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Engineer Bob Daspit Mixes Sammy Hagar DVD

Engineer Bob Daspit (pictured), based in Northern California, recently mixed a DVD for former Van Halen lead singer Sammy Hagar. Entitled Livin’ It Up! In St. Louis, the 5.1 mix has aired on the HD Network.

Daspit is also an accomplished guitarist and composer who spent close to a dozen years sampling and playing guitar for film composer Hans Zimmer. Daspit has taken time to focus on his own band, The Goldbrickers, and shift his focus to recording and mixing. To that end, he is setting up a second personal studio at Hans Zimmer’s facility in Santa Monica, Calif.

Daspit relied heavily on Sonnox Oxford Plug-ins for the Hagar project. “I’m a longtime fan of the Oxford Plug-ins, and use them on all my mixes,” Daspit says. “The EQ Plug-in was especially helpful on the Hagar project. It made a major difference on the stereo bus, and provided an incredibly sweet sound. It works wonders in helping to shape guitar sounds, but it manages to avoid that effects-heavy approach that compromises the player’s authenticity.”

Daspit also used the Oxford EQ on the toms and on Hagar’s vocals, which he further enhanced with a dash of Oxford Dynamics. The Dynamics plug-in also plays a role in Daspit’s acoustic guitar mixes as does the Oxford Limiter.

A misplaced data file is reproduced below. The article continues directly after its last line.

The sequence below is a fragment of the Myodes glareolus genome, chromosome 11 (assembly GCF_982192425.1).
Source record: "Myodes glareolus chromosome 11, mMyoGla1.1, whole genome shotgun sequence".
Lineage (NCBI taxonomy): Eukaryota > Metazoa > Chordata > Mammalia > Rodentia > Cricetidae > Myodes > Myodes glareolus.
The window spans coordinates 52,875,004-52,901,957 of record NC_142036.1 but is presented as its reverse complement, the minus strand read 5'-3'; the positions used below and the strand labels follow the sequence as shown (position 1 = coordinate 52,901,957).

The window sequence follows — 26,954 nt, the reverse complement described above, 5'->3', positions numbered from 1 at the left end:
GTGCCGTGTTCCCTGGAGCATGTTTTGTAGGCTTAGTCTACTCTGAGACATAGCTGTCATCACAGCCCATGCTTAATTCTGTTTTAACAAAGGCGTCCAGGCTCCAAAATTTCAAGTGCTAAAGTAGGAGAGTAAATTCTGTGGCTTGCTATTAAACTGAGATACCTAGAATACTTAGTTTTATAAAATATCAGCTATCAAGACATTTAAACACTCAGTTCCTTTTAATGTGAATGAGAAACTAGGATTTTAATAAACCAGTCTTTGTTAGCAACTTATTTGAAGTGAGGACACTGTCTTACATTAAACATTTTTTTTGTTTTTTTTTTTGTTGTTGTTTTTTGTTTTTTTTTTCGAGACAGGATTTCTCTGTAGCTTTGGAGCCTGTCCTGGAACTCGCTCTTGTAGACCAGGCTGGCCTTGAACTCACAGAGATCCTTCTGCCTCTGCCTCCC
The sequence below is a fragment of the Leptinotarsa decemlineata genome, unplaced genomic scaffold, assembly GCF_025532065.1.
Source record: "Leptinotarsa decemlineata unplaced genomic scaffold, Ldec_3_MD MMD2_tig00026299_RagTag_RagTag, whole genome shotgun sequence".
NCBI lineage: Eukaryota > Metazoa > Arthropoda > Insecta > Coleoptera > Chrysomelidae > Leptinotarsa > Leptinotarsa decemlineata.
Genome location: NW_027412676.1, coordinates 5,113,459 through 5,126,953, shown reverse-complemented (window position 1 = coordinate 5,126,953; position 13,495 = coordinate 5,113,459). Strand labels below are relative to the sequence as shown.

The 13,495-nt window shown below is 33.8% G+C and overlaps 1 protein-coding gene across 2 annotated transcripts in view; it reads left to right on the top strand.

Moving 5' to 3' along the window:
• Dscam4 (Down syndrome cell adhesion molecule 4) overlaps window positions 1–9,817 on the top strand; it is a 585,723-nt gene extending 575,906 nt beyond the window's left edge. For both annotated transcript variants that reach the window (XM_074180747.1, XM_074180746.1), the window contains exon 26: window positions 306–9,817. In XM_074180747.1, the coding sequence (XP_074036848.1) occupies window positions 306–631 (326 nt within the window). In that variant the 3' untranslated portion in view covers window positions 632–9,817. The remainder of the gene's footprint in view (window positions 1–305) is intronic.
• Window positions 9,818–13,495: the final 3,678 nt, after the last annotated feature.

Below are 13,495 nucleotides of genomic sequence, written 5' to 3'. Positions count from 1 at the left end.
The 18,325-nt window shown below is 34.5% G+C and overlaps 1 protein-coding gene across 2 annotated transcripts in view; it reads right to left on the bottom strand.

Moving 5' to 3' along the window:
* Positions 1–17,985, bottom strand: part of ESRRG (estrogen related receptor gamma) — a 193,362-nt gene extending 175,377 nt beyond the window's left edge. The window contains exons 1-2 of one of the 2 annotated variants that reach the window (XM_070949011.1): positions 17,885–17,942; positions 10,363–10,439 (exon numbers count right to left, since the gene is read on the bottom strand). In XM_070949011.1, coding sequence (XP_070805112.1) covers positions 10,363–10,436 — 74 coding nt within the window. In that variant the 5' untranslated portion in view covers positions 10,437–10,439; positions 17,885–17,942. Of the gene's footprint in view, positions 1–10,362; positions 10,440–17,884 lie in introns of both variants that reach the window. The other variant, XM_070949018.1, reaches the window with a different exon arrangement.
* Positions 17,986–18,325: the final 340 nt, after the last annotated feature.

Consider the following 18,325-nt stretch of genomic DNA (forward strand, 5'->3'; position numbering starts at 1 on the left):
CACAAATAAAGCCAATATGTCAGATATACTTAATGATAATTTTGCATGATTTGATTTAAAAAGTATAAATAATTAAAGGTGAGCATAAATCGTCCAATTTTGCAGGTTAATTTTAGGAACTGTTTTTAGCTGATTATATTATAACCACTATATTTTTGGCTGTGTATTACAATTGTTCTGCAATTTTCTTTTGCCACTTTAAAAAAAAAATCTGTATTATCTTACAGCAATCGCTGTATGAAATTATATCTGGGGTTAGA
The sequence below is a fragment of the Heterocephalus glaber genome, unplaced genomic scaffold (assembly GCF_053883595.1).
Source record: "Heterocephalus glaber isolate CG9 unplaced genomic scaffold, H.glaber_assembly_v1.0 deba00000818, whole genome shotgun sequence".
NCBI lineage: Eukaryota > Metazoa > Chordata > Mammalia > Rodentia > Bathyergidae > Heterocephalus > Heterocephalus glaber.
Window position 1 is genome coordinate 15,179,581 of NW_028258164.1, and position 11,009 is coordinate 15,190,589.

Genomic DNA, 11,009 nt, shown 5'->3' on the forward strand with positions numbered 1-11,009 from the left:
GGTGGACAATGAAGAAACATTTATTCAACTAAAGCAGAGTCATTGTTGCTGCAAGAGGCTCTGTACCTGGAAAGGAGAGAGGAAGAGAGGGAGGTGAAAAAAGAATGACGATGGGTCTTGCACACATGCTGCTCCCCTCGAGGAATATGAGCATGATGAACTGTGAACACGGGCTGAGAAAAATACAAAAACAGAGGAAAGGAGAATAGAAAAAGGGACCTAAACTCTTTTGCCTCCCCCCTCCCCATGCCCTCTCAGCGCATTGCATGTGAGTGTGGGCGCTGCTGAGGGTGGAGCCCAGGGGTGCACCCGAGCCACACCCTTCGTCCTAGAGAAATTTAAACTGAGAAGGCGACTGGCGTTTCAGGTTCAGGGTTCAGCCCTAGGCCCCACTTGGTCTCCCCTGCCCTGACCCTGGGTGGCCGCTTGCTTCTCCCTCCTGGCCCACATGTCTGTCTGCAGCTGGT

“Generally speaking, I find the entire Oxford Plug-in suite useful one way or another in most of my work,” Daspit says. “I’ll use TransMod on the two-bus and the snare, and Inflator on vocals, particularly backing vocals, which are always a sensitive issue. [Make them] too soft and they get lost almost entirely, too loud and they can overshadow the lead vocal.

“I love the Sonnox Reverb,” Daspit concludes. “I favor that [plug-in] even over convolution reverbs for most applications, because it sounds incredible and I can still make real-time adjustments to all the parameters. It’s great fun to experiment with the Oxford Plug-ins. They really make an amazing difference.”

For more information, visit and Daspit’s MySpace page at To read Mix‘s profile of Daspit from the March 2004 issue, “Music for Games,” go to